Dr. Petrella is a research scientist and physician in Boston.

raleighbravefan
raleighbravefan

I see Zazzie is obsessing over the true meaning of "ACE". Well, I guess that's marginally better than ranting about people using the perfectly good and widely accepted baseball term "scuffling".

Jetiredo
Jetiredo

@raleighbravefan  I didnt say they were a boring team or a non competitive team they just settle for mediocrity 

VeniceJim
VeniceJim

@EMWTK  I was SO upset when they decided Simmons was safe last night...

Tumbledown
Tumbledown

Do you have any special insider info as to the Braves' intentions?  Are you privy to a meeting of Braves' brass and players where the theme was "We must be mediocre"?  Did you see a picture in Wren's office saying "Mediocrity or Bust"?  I just want to know how you have this special insight into the Braves' mindset.

Jetiredo
Jetiredo

@Fleming01 @Rick_C  No they got some real number 2's but yea they dont have a 20 game winning 200K+ 200 IP+ type of starting pitchers

ncscoots
ncscoots

@Fleming01 @Rick_C  I'm pretty sure that Minor met any reasonable criteria for being an "ace" last year, if the definition is "one of the few best pitchers in baseball". 

Jetiredo
Jetiredo

@Quicherbichin @Jetiredo  Well I bring up a point and because I have a valid point you have nothing left but insults, which means I obviously struck a nerve

Jetiredo
Jetiredo

@raleighbravefan @Jetiredo  Yea they talk about 14 division championships and have only ONE World Series championship to show for it and really havent done anything to hold anyone accountable for underachieving regularly in the playoffs. But its ok just as long as you people accept mediocrity the Braves will happily give it to you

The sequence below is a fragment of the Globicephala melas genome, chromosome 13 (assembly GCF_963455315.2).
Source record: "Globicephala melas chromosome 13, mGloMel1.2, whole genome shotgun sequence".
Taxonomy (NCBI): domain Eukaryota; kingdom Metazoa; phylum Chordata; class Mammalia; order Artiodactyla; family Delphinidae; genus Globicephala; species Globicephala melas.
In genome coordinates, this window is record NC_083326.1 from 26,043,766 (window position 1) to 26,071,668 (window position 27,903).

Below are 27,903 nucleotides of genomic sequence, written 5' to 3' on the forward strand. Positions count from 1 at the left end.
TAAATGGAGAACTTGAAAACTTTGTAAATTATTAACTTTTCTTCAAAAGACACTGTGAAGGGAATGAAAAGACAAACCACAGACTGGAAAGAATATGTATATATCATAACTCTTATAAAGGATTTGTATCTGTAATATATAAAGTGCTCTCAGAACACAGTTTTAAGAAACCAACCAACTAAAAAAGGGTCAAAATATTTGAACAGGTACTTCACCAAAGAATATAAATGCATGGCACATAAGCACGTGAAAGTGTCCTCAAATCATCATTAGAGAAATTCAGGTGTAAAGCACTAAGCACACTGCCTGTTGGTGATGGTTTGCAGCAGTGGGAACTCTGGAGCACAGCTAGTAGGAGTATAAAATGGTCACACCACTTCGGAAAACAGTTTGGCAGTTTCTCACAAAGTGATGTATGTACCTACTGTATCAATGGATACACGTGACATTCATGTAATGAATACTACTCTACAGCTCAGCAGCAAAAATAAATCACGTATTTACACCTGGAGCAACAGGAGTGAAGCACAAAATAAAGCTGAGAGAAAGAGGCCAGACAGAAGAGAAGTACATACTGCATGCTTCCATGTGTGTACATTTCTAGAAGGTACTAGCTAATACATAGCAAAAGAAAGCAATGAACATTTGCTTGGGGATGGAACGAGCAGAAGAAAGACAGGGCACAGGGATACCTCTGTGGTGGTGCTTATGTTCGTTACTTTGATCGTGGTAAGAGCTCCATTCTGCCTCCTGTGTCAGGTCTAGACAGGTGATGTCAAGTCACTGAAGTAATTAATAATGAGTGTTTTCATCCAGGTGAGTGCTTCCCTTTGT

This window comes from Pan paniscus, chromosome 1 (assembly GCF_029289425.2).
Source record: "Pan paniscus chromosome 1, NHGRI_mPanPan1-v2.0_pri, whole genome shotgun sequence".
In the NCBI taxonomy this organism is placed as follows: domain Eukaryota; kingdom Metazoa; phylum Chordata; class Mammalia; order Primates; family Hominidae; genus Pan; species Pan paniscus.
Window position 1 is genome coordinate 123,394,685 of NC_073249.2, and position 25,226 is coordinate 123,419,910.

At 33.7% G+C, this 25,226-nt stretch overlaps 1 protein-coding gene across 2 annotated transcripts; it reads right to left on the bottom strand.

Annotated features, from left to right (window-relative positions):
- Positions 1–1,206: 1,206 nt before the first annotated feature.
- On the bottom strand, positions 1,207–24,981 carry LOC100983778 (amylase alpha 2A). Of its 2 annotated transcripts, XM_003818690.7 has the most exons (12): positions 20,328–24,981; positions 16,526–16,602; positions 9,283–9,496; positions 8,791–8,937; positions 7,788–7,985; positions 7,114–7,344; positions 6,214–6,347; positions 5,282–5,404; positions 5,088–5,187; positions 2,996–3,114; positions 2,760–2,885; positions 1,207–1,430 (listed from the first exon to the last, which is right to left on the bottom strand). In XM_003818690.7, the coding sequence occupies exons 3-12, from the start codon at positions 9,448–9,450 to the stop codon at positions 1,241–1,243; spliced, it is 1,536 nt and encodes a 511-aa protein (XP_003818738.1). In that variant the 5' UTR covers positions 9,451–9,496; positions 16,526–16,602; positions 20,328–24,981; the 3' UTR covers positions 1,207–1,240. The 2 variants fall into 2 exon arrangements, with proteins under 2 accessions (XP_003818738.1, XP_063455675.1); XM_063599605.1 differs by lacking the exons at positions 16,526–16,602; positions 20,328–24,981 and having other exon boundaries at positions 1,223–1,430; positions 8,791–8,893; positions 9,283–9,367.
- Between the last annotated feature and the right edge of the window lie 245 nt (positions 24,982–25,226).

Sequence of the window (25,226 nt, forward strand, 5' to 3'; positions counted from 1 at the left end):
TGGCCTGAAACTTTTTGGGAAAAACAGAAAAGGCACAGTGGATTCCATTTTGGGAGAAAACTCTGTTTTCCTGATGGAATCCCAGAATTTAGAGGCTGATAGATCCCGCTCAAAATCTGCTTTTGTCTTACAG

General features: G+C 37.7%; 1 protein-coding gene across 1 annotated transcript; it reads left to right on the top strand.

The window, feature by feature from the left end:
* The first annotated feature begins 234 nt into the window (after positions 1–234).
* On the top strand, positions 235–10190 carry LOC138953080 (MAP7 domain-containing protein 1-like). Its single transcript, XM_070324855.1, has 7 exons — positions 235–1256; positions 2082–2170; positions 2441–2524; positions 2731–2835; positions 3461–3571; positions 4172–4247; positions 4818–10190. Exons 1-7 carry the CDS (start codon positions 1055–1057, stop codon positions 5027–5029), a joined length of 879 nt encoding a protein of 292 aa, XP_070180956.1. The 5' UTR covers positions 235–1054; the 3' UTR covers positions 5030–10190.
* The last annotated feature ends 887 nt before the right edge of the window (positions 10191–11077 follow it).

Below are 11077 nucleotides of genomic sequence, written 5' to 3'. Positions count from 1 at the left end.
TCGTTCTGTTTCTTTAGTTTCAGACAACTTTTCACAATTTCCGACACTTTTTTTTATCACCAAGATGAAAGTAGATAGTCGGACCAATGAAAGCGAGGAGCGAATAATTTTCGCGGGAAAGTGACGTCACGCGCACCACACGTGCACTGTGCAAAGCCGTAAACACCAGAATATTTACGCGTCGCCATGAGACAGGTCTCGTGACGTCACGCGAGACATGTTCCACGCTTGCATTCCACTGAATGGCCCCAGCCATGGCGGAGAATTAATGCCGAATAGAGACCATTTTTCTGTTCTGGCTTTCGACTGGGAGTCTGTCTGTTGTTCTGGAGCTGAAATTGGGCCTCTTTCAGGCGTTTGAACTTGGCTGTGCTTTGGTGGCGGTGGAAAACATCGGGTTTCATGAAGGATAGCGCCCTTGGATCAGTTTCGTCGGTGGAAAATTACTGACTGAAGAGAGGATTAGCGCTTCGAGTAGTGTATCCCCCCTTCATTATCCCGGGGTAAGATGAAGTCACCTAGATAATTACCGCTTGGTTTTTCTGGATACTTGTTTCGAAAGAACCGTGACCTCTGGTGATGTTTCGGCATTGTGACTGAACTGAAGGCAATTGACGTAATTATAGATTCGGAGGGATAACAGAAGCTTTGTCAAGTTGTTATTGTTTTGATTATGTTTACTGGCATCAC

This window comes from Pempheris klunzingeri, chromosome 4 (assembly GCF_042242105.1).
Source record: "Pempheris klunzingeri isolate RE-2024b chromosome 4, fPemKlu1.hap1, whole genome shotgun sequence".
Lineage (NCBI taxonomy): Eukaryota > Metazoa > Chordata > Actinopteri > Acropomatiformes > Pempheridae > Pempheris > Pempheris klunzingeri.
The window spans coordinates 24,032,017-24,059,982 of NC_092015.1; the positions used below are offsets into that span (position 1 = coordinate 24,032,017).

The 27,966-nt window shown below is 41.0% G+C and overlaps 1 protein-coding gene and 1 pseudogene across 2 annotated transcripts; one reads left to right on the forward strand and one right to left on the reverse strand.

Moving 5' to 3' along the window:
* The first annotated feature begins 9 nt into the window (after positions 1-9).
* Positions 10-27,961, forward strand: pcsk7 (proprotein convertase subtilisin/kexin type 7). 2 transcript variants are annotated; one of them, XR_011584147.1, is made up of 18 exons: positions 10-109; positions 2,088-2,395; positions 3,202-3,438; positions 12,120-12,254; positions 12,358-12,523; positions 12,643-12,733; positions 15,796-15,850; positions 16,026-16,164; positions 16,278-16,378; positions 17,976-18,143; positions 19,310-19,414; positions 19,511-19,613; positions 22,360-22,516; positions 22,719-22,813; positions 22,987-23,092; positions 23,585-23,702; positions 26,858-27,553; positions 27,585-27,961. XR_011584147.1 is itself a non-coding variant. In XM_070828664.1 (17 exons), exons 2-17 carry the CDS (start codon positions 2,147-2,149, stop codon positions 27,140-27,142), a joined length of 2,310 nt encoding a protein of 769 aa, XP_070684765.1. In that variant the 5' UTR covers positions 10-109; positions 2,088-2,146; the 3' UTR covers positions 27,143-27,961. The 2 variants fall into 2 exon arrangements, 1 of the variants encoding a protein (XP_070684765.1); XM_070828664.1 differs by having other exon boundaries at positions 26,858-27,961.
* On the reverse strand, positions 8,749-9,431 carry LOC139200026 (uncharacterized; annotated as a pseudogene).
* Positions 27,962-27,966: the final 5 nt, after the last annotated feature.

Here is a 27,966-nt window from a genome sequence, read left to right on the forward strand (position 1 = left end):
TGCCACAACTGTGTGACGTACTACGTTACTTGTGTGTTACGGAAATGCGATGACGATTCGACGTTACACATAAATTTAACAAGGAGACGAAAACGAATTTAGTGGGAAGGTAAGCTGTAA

ncscoots
ncscoots

@LumanHarris @raleighbravefan  I read a really well-done article some months ago which laid out some quantifications for being an "ace", all of which seemed logical to me. And, no, it didn't use FIP or xFIP as a criterion, LOL. Even so, it read well, and I can't find the article now for love nor money.

Tumbledown
Tumbledown

Just to be clear, do you feel the Buffalo Bills were mediocre in the 90s for just reaching four straight Super Bowls?

Jetiredo
Jetiredo

@raleighbravefan @Jetiredo  Mediocrity :  a person (or team)  who does not have the special ability to do something well (as in winning a World Series)

Jetiredo
Jetiredo

@Fleming01 @Jetiredo @Rick_C  Well theres not many Aces out there hence why they are called Aces but I didnt say the Braves had terrible pitching all I just said is that they have some number 2's

ShaunATL
ShaunATL

@ncscoots @Fleming01 @Rick_C  Scouts would probably consider Teheran a number two, with ace ceiling.  


I could see making the argument that Minor is a number two.  Most would probably consider him a number three.  

Tumbledown
Tumbledown

I guess I need to be held accountable since I have clearly accepted mediocrity.  Sorry everyone, I contributed to this failed period of Braves' basebal from 1991 through the present.

raleighbravefan
raleighbravefan

@Jetiredo @Tumbledown  Pure unadulterated ridiculous BS. Bovine excrement, for sure. Who are you really. One of our usual trolls in disguise, or a new moron.